Be ready to feel stupid
After mastering one language, you are starting from scratch in a new one and have to feel very frustrated once again. This is part of the journey and a frustrating stage I have to go through several times a year despite already speaking other languages.
The same language family
If you take on another language in the same language family (e.g. Romance languages) the amount of work you have to do to learn a second one is reduced, but the chances of mixing them up are higher. People who think it’s a lazy short-cut to take on languages in the same family are blissfully unaware of the huge amount of work involved in skillfully compartmentalizing them so you don’t mix them up. When you do it right, and appreciate each one for what it is, you will see the vast differences between languages in the same family. Having said that you can just as easily mix up vocabulary in distant languages if you don’t apply the suggestions below.
The magic ingredient: a ridiculous amount of spoken practice!
I won’t ever get tired of repeating the golden rule of my language learning advice: speak, speak, speak!! No, you can’t study your way to speaking multiple languages (but you could study your way to understanding them passively of course). The main reason above all others that I can switch between all my languages is because I am constantly practicing them.
This current mission is entirely about that – but even when I was in Budapest and Berlin I was meeting up with Spaniards, French, Italians etc. The reason I can switch so “effortlessly” between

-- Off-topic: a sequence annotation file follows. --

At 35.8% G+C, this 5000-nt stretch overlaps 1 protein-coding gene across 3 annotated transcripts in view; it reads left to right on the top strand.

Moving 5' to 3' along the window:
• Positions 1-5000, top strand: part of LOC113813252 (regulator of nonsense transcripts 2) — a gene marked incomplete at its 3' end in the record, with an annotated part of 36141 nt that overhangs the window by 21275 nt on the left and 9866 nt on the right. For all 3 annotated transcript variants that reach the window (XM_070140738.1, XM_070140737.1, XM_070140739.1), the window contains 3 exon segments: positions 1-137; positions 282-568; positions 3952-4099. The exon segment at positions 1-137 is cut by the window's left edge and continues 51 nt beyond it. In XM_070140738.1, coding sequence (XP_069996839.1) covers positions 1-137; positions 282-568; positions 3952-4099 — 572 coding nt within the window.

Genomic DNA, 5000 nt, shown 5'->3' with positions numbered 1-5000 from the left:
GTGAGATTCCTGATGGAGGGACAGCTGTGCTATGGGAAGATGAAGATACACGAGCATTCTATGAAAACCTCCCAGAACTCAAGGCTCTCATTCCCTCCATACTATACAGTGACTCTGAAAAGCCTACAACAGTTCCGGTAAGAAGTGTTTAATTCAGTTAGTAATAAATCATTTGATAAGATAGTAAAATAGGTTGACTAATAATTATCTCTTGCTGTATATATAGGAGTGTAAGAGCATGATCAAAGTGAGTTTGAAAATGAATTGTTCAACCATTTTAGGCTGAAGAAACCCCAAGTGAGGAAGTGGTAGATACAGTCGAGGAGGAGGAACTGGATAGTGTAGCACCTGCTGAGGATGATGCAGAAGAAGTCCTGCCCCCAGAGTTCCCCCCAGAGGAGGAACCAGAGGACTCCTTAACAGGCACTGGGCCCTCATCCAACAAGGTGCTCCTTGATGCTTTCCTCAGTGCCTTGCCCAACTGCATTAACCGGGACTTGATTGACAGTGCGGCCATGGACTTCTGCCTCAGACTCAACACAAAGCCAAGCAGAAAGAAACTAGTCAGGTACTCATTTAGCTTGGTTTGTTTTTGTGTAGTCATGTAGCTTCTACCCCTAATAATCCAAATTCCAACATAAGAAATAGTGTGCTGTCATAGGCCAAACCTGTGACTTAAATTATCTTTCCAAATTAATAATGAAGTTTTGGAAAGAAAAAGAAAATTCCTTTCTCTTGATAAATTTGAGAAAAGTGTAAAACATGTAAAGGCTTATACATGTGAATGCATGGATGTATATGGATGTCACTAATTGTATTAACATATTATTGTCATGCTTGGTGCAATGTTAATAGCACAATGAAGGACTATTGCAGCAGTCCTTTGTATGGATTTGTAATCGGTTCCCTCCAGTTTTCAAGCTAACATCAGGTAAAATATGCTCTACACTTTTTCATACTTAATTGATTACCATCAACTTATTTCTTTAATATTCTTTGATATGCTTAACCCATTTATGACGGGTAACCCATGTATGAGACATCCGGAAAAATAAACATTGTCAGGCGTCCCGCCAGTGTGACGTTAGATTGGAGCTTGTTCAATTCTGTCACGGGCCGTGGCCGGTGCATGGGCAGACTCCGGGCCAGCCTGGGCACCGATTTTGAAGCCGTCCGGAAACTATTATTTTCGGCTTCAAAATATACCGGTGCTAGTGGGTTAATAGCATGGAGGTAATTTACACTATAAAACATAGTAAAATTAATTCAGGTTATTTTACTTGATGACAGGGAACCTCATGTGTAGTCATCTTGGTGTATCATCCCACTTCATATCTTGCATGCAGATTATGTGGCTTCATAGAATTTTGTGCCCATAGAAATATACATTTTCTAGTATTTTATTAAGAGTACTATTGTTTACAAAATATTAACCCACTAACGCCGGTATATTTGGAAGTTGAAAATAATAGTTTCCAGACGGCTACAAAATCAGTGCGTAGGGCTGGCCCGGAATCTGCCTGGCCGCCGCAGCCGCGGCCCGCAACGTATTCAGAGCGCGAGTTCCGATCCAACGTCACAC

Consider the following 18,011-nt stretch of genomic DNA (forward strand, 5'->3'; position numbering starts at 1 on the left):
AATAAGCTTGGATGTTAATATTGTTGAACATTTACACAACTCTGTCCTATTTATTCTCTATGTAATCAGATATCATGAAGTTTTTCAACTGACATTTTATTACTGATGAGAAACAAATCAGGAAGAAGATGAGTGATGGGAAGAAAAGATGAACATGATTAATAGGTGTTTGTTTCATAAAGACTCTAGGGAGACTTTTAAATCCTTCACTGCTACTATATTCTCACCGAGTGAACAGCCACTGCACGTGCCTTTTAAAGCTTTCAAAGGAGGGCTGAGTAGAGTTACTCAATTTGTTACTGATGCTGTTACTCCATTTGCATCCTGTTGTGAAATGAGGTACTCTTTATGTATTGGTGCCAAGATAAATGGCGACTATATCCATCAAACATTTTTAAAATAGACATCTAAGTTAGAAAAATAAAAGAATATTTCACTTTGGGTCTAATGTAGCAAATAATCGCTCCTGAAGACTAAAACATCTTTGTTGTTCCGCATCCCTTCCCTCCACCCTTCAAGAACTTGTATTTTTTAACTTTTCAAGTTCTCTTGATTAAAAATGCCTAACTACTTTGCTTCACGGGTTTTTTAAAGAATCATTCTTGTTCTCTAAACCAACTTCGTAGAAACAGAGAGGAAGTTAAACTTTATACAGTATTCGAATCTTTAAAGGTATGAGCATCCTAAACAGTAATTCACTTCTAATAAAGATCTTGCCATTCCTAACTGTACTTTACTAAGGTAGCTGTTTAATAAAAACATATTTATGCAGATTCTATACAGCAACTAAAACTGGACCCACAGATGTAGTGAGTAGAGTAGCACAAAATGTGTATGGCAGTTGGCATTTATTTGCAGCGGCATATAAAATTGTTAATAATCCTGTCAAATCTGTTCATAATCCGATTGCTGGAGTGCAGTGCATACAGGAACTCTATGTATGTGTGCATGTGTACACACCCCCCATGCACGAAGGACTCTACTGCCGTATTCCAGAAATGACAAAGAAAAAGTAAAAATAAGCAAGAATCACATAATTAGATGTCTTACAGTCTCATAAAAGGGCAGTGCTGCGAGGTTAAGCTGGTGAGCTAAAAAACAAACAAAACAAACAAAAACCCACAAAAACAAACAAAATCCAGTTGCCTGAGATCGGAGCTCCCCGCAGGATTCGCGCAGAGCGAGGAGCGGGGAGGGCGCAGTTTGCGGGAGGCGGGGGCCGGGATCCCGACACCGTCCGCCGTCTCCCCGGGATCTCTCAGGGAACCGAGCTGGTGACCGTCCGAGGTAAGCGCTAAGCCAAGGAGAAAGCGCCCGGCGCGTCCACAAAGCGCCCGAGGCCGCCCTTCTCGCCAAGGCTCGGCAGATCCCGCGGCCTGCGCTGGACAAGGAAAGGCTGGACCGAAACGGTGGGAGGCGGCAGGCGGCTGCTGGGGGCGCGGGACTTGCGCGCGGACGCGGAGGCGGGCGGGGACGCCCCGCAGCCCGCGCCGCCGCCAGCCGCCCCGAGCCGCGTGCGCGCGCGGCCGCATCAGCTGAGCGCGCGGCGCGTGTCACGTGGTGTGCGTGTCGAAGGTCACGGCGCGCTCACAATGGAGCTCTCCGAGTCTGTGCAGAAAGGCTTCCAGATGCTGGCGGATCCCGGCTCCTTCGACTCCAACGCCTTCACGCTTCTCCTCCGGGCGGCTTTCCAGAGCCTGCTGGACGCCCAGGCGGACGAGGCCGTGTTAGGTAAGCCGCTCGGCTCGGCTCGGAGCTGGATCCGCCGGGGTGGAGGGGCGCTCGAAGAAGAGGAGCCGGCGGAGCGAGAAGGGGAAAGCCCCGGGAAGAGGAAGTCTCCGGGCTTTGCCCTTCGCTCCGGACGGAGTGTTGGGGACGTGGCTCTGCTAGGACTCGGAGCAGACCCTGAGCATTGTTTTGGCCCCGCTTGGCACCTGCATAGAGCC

my languages is because I am not out of practice for them.
The amount of work I put into practicing them is so immense that I might not even decide to maintain a language after I leave the country because of the addition to my already pretty intensive workload. This is what I did with Czech and Catalan and is likely what I’ll do with Hungarian too. Unless you are passionate about the language to be a part of your life, you will never maintain it well.
My experience
My first attempt of speaking two foreign languages seriously was in Rome, when I was working at a youth hostel learning Italian but getting lots of Spanish guests. At the time Spanish was the only language I had confident command over.
At first, I was indeed producing a kind of “espaliano” when trying to speak either, but forcing myself to speak Spanish constantly every day, while also doing the same for Italian while I was learning and improving it meant that I learned how to compartmentalize them in my head.
I have other tricks below, but nothing can ever beat just using both languages on the same day (once you speak at least one confidently already) to get yourself used to switching between them and truly appreciating the many differences.